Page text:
When I think about my family’s journey to this country, my maternal great-grandfather, Usher Scolnick (man in old fashioned picture), comes to mind. As a kid, I remember our trip to Ellis Island to view his name along the wall of all the immigrants (see certificate). He came alone on his journey to America in the early 1910s from Kiev, Russia. He came here to this country, like many immigrants, poor, no English, and looking for a new beginning. In his youth he worked as a boxer and as an apprentice in a sheet metal factory. He took any job he could find in order to support his family. He was also very proud of his humble roots and heritage. Even when he was in poor health in his final years, he would still drink wine during Jewish holidays against his doctor’s orders. His wife, Ida, urged to him in Yiddish that he shouldn’t drink it, but he stuck strongly to his Jewish traditions. He always stood proudly to his values and heritage, and he wore the same tallit (see picture) for most of his life. My mother was very young when he passed, but he still had a major influence in her life. She was so proud to name me after him and never ceases to tell me how he was a wonderful and hardworking man with a strong Jewish identity. As I recall his story, I’m truly grateful that his name was not the only thing he inherited on to me.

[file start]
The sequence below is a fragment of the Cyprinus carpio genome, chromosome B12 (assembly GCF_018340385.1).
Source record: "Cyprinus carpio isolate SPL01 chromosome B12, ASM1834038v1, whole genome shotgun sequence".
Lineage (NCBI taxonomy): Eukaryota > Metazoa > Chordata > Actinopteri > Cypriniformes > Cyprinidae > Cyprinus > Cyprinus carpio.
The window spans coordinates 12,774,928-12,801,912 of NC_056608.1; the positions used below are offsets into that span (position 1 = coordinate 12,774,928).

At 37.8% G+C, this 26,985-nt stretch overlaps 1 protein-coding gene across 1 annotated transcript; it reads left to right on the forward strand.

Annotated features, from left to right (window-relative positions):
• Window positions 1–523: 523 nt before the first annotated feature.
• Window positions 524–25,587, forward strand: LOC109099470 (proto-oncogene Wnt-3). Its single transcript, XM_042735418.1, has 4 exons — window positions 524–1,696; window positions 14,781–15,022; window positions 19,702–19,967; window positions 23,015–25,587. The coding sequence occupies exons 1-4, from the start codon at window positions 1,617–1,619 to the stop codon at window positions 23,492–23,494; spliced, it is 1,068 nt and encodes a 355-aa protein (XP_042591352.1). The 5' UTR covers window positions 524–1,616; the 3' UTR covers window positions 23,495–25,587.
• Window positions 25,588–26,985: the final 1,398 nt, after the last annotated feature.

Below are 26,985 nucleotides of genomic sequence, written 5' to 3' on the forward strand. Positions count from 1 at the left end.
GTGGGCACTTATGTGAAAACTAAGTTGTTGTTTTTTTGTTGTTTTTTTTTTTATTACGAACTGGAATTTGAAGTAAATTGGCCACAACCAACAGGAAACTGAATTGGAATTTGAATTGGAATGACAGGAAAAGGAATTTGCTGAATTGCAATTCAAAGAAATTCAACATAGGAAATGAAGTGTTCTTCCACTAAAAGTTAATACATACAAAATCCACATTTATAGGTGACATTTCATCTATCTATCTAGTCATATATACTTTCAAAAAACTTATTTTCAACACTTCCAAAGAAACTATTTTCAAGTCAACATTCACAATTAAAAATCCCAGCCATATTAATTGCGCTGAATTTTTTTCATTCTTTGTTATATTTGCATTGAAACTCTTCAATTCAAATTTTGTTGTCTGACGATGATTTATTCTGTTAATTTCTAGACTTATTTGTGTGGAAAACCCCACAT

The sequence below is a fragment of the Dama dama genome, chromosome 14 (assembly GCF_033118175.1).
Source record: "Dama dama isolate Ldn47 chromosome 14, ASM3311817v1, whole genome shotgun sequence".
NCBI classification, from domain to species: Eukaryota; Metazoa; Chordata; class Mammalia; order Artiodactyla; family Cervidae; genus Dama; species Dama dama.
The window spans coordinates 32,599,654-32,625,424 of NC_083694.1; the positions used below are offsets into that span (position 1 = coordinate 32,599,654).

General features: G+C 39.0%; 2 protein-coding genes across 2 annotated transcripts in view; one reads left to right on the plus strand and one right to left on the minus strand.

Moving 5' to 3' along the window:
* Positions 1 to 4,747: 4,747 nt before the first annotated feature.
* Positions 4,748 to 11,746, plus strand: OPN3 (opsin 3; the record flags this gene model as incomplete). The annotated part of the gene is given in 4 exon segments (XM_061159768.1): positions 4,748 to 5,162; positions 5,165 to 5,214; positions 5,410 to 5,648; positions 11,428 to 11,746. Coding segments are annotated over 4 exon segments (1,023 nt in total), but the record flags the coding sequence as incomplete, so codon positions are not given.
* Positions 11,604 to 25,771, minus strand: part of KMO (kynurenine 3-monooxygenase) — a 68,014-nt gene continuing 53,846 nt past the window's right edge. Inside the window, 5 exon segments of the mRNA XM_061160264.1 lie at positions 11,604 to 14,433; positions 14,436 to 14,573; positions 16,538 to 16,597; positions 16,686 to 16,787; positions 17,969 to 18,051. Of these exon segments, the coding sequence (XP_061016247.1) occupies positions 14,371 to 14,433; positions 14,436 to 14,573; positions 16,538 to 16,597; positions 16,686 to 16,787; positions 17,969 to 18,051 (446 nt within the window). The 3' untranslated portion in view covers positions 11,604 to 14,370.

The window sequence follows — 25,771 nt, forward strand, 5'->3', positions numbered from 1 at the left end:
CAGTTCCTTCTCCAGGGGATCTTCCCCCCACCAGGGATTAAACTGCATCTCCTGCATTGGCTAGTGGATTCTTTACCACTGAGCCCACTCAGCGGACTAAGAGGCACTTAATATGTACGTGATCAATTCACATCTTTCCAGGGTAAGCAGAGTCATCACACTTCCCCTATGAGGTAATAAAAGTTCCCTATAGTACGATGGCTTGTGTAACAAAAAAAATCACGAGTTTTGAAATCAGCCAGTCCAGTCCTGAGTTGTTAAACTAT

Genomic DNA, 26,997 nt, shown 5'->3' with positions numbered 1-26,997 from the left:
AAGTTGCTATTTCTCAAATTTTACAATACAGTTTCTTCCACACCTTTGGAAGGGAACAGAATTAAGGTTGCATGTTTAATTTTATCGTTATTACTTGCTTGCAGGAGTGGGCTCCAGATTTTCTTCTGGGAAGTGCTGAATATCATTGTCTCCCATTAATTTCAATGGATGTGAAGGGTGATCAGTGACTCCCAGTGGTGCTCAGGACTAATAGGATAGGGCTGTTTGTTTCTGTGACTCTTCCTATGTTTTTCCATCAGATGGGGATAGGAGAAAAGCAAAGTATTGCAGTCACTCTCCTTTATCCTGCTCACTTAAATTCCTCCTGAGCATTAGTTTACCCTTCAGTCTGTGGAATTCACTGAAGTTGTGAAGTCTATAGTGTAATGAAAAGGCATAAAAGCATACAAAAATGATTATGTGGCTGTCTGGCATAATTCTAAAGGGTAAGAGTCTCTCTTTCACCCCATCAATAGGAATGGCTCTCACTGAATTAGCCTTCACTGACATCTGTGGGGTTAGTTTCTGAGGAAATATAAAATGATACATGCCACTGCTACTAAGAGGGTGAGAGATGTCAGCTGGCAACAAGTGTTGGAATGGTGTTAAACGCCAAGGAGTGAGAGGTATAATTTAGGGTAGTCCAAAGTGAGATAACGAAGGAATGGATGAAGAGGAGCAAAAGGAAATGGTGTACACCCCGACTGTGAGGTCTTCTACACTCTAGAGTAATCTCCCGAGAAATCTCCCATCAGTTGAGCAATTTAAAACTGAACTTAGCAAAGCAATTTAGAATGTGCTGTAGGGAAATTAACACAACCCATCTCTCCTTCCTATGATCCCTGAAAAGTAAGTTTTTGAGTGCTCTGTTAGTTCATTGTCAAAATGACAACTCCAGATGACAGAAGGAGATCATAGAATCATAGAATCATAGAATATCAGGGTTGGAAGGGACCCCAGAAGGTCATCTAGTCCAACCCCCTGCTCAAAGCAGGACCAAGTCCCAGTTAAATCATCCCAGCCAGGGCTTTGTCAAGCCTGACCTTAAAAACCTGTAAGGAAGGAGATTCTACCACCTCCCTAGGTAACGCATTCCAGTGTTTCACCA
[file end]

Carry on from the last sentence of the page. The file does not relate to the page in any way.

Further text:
Place(s): Russia, Ellis Island
Year: 1920

– Andrew Ross Abramowitz

Relationship:  Great-grandchild of im/migrant or more Great-grandchild of im/migrant or more